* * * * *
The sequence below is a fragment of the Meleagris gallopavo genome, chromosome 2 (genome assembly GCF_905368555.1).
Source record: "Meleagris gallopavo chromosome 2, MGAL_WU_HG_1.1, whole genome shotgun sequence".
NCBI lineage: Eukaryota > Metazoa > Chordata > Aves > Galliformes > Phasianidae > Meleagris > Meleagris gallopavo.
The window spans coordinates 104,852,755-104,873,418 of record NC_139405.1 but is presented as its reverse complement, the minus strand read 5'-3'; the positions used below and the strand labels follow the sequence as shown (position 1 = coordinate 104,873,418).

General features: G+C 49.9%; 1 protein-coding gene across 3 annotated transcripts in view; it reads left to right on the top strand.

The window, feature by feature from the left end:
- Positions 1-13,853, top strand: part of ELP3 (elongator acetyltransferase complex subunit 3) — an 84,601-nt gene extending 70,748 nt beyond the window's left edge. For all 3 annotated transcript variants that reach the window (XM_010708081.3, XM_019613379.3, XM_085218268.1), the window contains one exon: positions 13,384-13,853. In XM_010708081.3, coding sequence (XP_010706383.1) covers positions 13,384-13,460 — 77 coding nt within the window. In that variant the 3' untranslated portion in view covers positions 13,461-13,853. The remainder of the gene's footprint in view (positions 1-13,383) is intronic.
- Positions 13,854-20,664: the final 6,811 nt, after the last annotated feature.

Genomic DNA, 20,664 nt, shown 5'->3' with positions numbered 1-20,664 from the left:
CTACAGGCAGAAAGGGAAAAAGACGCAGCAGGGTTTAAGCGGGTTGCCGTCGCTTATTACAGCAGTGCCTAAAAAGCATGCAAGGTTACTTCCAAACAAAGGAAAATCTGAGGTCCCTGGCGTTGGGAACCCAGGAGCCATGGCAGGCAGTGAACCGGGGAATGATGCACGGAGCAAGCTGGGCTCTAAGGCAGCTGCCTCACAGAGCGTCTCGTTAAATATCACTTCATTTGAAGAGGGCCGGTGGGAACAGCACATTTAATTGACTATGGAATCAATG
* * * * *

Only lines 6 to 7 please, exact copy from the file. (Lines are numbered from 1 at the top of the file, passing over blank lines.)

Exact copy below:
The window, feature by feature from the left end:
- Positions 1-13,853, top strand: part of ELP3 (elongator acetyltransferase complex subunit 3) — an 84,601-nt gene extending 70,748 nt beyond the window's left edge. For all 3 annotated transcript variants that reach the window (XM_010708081.3, XM_019613379.3, XM_085218268.1), the window contains one exon: positions 13,384-13,853. In XM_010708081.3, coding sequence (XP_010706383.1) covers positions 13,384-13,460 — 77 coding nt within the window. In that variant the 3' untranslated portion in view covers positions 13,461-13,853. The remainder of the gene's footprint in view (positions 1-13,383) is intronic.